When Eval ends, you need to judge whether everything is normal. If a fatal error is caught, Eval will return undef and set the error information in the special variable $@, for example: legal division by zero at my_ Program line 12 if no error occurs, $@ is empty. At this time, you can judge whether there is an error by checking whether the $@ value is true or false. Therefore, we often see such a piece of detection code immediately after the eval statement block

use v5.10;
my $barney = eval { $fred / $dino } // 'NaN';
print "I couldn't divide by \$dino: $@" if $@;

It can also be judged by checking the return value, as long as the true value can be returned during normal operation
But it's better to write like this

unless(defined eval { $fred / $dino }){
	print "I couldn't divide by \$dino: $@" if $@;
}

Sometimes, even if the part you want to test succeeds, there is no meaningful return value, so you need to construct another code block with a return value. If eval catches an error, it will not execute the last statement, that is, the single numeric expression 1

unless( eval { some_sub();1}){
	print "I couldn't divide by \$dino: $@" if $@;
}

In the list context, the captured eval will return an empty list
In the following line of code, if eval fails, @averages will only get two values in the end, because eval returns an empty list, which means that it does not exist

my @averages = ( 2/3, eval{ $fred / $dino }, 22/7 );

The eval statement is the same as other statements, so you can set the scope of variables in it

foreach my $person (qw/ fred wilma betty dino pebbles /){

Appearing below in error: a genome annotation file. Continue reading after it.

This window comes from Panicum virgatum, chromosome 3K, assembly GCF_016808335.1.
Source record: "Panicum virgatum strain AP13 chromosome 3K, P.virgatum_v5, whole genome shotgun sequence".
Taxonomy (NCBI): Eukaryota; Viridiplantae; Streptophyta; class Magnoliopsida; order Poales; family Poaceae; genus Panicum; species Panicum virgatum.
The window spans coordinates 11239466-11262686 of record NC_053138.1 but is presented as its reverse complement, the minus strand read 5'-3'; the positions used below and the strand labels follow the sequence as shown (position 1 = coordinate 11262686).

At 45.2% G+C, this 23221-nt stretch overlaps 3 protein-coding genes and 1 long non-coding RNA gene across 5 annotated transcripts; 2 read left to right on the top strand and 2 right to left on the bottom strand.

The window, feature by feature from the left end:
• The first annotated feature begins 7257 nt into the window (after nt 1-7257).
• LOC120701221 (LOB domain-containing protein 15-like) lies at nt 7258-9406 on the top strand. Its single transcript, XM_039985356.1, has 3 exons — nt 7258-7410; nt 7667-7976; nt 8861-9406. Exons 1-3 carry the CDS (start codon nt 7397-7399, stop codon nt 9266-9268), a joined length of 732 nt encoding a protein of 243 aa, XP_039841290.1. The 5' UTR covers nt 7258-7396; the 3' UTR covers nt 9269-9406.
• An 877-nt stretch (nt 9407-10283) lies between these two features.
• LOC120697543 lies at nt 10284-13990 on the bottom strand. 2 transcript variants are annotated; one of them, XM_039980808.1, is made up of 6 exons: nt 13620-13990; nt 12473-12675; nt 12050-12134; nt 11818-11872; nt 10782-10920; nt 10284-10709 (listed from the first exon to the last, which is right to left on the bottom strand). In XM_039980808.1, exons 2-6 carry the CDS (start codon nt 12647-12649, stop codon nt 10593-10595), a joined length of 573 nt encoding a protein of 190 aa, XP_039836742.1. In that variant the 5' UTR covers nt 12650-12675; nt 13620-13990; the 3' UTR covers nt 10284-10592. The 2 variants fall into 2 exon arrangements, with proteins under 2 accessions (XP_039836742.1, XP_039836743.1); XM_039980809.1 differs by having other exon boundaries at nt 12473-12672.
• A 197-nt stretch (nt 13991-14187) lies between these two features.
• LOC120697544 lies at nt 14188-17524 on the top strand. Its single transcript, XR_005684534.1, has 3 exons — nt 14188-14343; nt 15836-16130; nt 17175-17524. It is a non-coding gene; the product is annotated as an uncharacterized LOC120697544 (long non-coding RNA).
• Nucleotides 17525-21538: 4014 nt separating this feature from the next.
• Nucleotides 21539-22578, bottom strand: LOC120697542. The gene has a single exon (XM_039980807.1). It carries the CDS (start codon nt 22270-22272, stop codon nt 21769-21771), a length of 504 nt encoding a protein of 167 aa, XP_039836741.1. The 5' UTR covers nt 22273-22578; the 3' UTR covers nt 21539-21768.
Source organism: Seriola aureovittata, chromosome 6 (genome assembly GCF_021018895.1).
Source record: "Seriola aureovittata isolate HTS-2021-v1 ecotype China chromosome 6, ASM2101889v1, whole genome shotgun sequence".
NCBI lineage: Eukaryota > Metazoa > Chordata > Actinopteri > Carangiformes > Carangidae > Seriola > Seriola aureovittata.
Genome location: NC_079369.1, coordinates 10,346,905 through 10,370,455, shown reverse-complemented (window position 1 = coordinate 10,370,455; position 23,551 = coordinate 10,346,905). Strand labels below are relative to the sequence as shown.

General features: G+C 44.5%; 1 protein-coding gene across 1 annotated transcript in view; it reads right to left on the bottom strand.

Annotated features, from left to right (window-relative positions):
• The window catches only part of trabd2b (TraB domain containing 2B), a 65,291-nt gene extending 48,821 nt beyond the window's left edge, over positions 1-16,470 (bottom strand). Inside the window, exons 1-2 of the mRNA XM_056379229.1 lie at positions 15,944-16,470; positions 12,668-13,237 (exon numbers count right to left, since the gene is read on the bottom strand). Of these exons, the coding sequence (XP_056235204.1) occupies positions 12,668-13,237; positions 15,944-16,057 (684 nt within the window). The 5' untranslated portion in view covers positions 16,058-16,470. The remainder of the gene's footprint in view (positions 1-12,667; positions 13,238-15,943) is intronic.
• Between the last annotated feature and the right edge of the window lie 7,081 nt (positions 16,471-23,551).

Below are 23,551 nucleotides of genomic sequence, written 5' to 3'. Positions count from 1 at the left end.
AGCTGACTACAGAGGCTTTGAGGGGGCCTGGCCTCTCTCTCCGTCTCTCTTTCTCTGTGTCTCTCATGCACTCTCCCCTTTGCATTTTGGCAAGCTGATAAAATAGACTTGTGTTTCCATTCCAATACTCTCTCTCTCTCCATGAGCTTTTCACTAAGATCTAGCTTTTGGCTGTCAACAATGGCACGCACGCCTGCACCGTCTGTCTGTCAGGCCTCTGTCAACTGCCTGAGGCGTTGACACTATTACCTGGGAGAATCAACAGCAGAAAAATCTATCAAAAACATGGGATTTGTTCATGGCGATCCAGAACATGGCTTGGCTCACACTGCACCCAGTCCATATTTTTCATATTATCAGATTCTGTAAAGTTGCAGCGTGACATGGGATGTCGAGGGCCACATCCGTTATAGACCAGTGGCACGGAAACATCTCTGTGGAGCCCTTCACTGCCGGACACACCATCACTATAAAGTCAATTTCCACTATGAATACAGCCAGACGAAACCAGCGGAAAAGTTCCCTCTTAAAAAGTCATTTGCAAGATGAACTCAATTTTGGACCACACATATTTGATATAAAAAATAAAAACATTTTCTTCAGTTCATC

eval{
		open my $fh, '<', $person
			or die "Can't open file '$person': $!":
		
		my($total, $count);

		while(<$fh>){
			$total += $_;
			$count++;
		}

		my $average = $total/$count;
		print "Average for file $person was $average\n";

		&do_something($person, $average);
	};

	if($@){
		print "An error occurred($@), continuing\n";
	}
}

If an error occurs while processing a file in the list provided by foreach, you will get an error message, but the program will continue to execute the next file

The eval block can be written and nested in another Eval block. The inner Eval is responsible for capturing the errors in its own block and will not leak the errors to the outer block

The following code captures the divide by 0 error in the inner layer separately

foreach my $person (qw/fred wilma betty barney dino pebbles/){
	eval{
		open my $fh, '<', $person
			or die "Can't open file '$person': $!";
		
		my($total, $count);

		while(<$fh>){
			$total += $_;
			$count++;
		}
		my $average = eval{$total/$count} // 'NaN'# Inner eval
		print "Average for file $person was $average\n";

		&do_something($person, $average);
	};
	if($@){
		print "An error occurred($@), continuing\n";
	}
}

There are four types of errors that eval cannot capture

  1. Syntax errors in the source code, such as missing quotation marks, forgetting to write semicolons, missing operators, or illegal regular expressions
eval{
	print "There is a mismatched quote"\';
	my $sum = 42+;
	/[abc/;
	print "Final output\n"
};

The compiler of perl interpreter will catch such errors when parsing the source code and stop before running the program, while eval can only catch the errors that occur when perl runs

  1. An error that causes the perl interpreter itself to crash, such as a memory overflow or receiving a signal that it cannot take over. This kind of error will cause perl to terminate unexpectedly. Since perl has exited, it cannot be captured with eval
  2. eval cannot capture warnings, either from the user (the WARN function) or from perl itself. You can refer to the__ WARN__ Contents of pseudo signal
  3. (the last one is not actually an error) the exit operator will immediately terminate the program. Even if it is called in the eval block, the subroutine will immediately terminate

"eval string"
Program the strings directly as perl source code

my $operator = 'unlink';
eval "$operator \@files;";

2. more advanced error handling